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State Lawmakers Take Up Traffic Camera Bans
State legislatures in Arizona, Florida, Illinois and Maryland take up measures to outlaw automated enforcement in the wake of scandal.

Maryland State House
State lawmakers throughout the country are having second thoughts about the use of controversial red light cameras and speed cameras. Last week, a federal jury handed down a guilty verdict in the Chicago, Illinois red light camera corruption scandal, and Redflex Traffic Systems announced on Monday that the Australian Federal Police had opened a corruption investigation into the Melbourne-based firm. Thanks to the industry's troubles, critics of automated enforcement have never been more emboldened.

The momentum is strongest in Arizona, where Republican state representatives found themselves barraged by phone calls after introducing a measure that would massively expand the use of cameras (view bill). Within days, the lawmakers retreated, pulling the bill and replacing it with anti-camera measures. Senate Bill 1241 bans cameras on state highways. It cleared the Senate Transportation Committee last week.

Critics suggest this particular bill is meant as "pressure relief" because it gives state senators an opportunity to claim they voted to "ban" cameras, even though the measure would only affect two communities that use photo radar on state roads. The state Senate Public Safety, Military and Technology Committee is scheduled to hear Senate Concurrent Resolution 1010 later today, which would further relieve the pressure by calling for a statewide election to let voters decide on banning cameras. Finally, House Bill 2540 outright repeals the legislature's previous authorization for the use of automated ticketing machines.

"It's time for Arizona politicians to man up and undo the damage they did when they let these corrupt companies loose on our streets in the first place," Camerafraud's Shawn Dow told TheNewspaper. "They need to pass a straight-up ban."

A bill to repeal Florida's red light camera authorization, Senate Bill 168, is set for hearing on Thursday. In support of the measure, the Liberty First Network sent out an email decrying the use of short yellow timing at red light camera intersections as a reason to cancel the program.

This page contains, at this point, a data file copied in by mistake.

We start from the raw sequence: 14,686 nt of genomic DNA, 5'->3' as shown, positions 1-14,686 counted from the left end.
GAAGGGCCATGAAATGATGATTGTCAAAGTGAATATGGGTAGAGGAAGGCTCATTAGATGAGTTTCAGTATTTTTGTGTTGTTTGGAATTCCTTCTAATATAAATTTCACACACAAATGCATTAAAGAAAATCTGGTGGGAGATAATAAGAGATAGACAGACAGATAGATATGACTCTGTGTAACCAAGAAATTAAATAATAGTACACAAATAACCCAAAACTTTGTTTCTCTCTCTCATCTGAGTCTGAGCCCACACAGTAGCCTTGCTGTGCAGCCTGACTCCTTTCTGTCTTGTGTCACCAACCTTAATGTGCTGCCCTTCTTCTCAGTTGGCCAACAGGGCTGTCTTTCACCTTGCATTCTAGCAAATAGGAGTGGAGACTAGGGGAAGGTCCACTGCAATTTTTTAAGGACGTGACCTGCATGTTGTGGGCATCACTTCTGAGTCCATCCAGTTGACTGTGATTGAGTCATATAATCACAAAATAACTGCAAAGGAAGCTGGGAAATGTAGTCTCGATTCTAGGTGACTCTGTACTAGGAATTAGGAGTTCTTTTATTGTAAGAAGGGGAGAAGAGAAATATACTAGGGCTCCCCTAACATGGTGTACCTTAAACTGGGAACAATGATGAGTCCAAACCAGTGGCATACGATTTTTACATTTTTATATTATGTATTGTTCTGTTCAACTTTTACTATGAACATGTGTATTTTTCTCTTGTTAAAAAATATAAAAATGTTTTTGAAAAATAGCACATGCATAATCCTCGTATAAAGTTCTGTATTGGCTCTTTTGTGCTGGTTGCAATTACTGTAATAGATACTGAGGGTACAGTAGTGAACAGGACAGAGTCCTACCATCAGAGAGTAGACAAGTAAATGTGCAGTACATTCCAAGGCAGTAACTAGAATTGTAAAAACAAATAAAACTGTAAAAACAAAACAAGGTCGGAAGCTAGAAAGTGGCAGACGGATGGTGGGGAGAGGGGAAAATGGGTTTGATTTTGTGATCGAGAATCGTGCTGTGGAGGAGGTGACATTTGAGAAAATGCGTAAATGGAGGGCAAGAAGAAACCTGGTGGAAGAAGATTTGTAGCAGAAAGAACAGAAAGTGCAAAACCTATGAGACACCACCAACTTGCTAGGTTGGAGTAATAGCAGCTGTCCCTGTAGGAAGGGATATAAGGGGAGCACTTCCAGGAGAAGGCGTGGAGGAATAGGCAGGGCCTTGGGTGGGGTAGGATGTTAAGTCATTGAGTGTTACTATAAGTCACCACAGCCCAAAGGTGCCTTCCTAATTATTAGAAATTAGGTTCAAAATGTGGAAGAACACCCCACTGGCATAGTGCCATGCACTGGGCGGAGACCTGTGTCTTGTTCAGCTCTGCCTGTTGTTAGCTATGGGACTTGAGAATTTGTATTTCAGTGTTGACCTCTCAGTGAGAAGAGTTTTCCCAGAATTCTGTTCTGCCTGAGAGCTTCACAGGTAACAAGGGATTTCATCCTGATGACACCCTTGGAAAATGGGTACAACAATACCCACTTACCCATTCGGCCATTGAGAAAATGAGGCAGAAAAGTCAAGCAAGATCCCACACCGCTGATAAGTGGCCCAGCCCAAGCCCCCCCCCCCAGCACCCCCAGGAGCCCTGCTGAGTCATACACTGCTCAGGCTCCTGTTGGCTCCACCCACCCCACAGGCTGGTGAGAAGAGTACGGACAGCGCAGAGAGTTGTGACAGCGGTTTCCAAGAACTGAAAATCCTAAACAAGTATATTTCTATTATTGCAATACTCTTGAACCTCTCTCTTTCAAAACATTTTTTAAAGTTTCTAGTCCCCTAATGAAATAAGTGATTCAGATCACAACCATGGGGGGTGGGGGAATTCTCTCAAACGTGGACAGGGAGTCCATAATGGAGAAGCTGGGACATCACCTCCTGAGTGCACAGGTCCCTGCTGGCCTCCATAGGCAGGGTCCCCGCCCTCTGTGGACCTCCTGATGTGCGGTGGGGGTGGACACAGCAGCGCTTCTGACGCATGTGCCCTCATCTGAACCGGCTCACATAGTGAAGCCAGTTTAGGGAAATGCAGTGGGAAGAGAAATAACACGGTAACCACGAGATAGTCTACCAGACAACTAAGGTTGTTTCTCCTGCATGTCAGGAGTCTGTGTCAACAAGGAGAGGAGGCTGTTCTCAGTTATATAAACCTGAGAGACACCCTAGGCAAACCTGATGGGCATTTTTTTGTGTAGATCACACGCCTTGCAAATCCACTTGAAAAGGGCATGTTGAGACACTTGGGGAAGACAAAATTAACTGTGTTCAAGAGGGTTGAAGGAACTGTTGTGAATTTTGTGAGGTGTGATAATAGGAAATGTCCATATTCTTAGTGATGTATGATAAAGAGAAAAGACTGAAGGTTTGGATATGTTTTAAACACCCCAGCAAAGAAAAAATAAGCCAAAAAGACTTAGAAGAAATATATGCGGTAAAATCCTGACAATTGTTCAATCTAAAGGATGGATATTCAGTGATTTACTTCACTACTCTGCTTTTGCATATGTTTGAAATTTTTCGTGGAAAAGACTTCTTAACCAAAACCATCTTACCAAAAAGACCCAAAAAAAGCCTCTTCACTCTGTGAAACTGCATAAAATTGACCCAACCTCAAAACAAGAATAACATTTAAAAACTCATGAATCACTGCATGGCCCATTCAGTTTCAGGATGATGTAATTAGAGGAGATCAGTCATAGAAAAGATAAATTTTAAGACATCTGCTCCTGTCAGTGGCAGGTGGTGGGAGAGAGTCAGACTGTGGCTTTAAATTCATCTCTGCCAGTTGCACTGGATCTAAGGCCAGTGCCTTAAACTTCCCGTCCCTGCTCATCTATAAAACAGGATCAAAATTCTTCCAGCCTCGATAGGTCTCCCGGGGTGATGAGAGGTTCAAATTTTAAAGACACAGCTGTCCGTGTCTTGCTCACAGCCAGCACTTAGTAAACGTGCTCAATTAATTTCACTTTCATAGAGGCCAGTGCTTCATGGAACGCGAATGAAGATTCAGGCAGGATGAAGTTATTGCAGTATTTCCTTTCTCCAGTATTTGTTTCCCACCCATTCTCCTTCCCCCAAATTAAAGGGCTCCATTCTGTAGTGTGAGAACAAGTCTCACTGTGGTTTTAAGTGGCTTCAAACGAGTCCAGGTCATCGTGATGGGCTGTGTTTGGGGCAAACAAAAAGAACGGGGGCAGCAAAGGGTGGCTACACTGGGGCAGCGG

"This substantially increased revenue from violations while increasing the risk to public safety," the email stated. "To make matters worse, Redflex Traffic Solutions corporate officers have even been arrested and convicted for bribing local government officials to support installation of red light cameras. You can help put an end to the corruption, pay-offs and extortion surrounding the use of red light cameras."

On Sunday, activists in Chicago, Illinois gathered at a photo enforced intersection to demonstrate their support for House Bill 141, which would ban automated ticketing statewide.

"In the wake of former Chicago Department of Transportation official John Bills' guilty verdict, the Citizens to Abolish Red Light Cameras are calling on House Speaker Mike Madigan to immediately bring House Bill 141 up for a vote in the General Assembly," group director Mark Wallace said. "It is time for Speaker Madigan to take responsibility for a corrupt and unfair system that he and his cronies helped bring to Chicago."

In Maryland, thirty-four state delegates lined up to support House Bill 436, which would ban the cameras. The effort faces an uphill battle in the Democratic-controlled General Assembly.

"Any unfavorable changes to speed and red light camera can expect to face stiff resistance from the photo enforcement industry, which has significantly increased their spending on lobbying in the past year," the Maryland Drivers Alliance explained. "Local governments which profit from speed cameras, and their puppet organizations Maryland Association of Counties and the Maryland Municipal League, are expected to oppose any changes to photo enforcement laws which might better protect the legal rights of motorists. Some local governments, particularly Montgomery County, regularly expend taxpayer resources and public employee time influencing state lawmakers."

The bill is scheduled to be heard in the Environment and Transportation Committee on February 18. To date, sixteen states have outlawed the use of traffic cameras (view list), and voters in Arizona, California, Illinois, Louisiana, Maryland, Missouri, New Jersey, New Mexico, Ohio, Texas, Washington have taken matters into their own hands to ban cameras through three dozen referendums at the city level (view list).

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